Poster Presentation 64th International Conference of the Wildlife Disease Association 2015

Investigations into Pathogens of Potential Public Health and Biosecurity Significance in Australian Wild Birds (#101)

Jemima Amery-Gale 1 2 , Joanne M Devlin 1 , Marc Marenda 1 , Jane Owens 1 , Glenn F Browning 1 , Paul Eden 2 , Rhys N Bushell 1 , Alistair Legione 1 , Mauricio Coppo 1 , Paola Vaz 1 , Carol A Hartley 1 , Phillipa Mason 2 , Megan Curnick 2 , Leanne Wicker 2 , Franciscus Scheelings 2 , Jackie Reed 2 , Emmajane Newton-Dinning 2 , Tania Theuma 2 , Kelly Wynn 2 , Ian Elton 2 , Gerry Ross 2
  1. Faculty of Veterinary and Agricultural Sciences, The University of Melbourne, Parkville, Victoria, Australia
  2. Australian Wildlife Health Centre, Healesville Sanctuary, Healesville, Victoria, Australia

The Australian Wildlife Health Centre (AWHC) at Zoos Victoria’s Healesville Sanctuary provides veterinary care for approximately 1300-1500 wildlife patients each year. Roughly 60% of these patients are birds, with common species including Crimson rosellas, Tawny frogmouths, Sulphur-crested cockatoos, Rainbow lorikeets, Eastern rosellas, Australian king parrots and Galahs. These patients may be brought in by wildlife carers and community members, or by referral from other veterinary clinics, for treatment of sickness and injury.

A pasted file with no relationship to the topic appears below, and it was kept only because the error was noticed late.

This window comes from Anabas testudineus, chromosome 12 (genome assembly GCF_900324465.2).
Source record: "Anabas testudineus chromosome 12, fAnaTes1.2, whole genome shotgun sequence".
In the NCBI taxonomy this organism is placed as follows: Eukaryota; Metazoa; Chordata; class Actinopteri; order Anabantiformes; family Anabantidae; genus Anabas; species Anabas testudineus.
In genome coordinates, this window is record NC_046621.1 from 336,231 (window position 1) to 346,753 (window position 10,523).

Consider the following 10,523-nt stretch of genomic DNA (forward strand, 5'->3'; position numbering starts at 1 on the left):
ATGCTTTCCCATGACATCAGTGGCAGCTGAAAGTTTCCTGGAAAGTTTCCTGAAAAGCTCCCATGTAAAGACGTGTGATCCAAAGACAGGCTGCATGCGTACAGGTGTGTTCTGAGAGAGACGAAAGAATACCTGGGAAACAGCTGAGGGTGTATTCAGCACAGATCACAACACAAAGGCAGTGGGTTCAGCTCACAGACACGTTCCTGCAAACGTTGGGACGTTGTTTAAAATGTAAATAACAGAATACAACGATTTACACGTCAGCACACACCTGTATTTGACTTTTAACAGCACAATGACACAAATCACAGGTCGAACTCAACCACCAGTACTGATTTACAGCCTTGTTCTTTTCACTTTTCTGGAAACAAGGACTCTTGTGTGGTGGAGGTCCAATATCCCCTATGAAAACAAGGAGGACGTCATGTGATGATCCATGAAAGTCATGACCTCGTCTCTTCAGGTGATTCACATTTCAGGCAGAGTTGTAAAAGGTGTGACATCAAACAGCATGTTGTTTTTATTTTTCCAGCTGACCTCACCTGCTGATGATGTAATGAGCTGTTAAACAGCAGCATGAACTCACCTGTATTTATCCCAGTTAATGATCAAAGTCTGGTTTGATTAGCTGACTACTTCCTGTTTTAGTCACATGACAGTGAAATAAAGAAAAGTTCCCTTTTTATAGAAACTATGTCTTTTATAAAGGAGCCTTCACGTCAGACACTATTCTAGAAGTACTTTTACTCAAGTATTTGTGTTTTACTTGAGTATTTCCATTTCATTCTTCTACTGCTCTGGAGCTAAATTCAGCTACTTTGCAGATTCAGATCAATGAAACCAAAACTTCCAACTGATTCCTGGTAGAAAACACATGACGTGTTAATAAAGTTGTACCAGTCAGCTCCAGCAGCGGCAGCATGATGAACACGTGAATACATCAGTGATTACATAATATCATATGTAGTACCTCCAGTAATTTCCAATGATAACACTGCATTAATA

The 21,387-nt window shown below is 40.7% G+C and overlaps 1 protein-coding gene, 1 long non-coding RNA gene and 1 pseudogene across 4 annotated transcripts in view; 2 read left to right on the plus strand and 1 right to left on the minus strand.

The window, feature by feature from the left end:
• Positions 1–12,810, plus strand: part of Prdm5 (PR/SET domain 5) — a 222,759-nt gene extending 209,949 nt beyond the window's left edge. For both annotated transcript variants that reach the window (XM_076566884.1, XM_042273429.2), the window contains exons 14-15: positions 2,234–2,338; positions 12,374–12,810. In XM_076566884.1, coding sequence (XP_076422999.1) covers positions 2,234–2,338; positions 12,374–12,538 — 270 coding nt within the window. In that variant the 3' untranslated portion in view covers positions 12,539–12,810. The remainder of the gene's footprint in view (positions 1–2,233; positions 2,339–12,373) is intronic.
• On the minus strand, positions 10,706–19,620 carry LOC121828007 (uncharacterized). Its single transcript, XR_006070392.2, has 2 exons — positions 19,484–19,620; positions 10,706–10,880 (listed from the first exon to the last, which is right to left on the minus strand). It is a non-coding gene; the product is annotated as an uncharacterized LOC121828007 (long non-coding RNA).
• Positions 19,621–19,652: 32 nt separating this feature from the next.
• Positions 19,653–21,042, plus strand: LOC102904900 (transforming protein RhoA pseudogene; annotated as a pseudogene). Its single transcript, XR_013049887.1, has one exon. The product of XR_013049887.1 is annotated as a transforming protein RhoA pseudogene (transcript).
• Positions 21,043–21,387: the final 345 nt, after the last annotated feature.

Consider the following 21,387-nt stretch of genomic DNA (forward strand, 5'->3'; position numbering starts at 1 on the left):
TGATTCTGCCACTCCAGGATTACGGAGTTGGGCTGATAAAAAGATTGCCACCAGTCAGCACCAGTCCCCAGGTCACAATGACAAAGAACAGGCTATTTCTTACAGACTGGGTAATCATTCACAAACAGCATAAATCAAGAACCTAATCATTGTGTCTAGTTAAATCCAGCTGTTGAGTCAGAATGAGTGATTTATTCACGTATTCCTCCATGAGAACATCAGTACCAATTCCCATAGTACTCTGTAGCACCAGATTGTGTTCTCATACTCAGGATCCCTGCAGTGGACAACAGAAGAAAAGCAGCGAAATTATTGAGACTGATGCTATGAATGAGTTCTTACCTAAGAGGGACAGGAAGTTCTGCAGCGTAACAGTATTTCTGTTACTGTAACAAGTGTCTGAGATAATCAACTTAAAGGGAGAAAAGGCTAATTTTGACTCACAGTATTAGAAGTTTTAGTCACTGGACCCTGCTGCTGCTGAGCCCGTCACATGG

Wild birds may carry pathogens of potential public health significance, such as Chlamydia, Influenza, Salmonella, Campylobacter and Yersinia. These and other pathogens may also be of potential importance to zoo biosecurity and threatened species programs. Understanding the prevalence and significance of these pathogens is important for managing infectious risks, particularly for the veterinarians, veterinary nurses, keepers, wildlife carers and members of the public who handle sick and injured birds. Two of Healesville Sanctuary’s priority native threatened species are birds (the Orange-bellied parrot and Helmeted honeyeater), and as such these captive breeding programs are particularly at risk from pathogens carried into the sanctuary by wild birds.

For this investigation samples including choanal/tracheal and cloacal/intestinal swabs are being collected from wild birds presenting to the AWHC for veterinary care. No zoonotic bacterial enteric pathogens (Salmonella, Campylobacter or Yersinia) were isolated by microbiological culture techniques, although coliforms were cultured from 60 of the 102 birds sampled thus far. Polymerase Chain Reactions to detect Chlamydia, Avian Influenza, Avian Paramyxovirus, Avian Coronaviruses, Salmonella and Campylobacter are in progress.

This investigation hopes to improve our understanding of significant pathogens of Australian wild birds for public health, zoo biosecurity and risk to threatened species programs, and then target detected pathogens in developing guidelines to help reduce infectious risks for people handling wild birds, as well as to reduce risk of transmission to captive animals.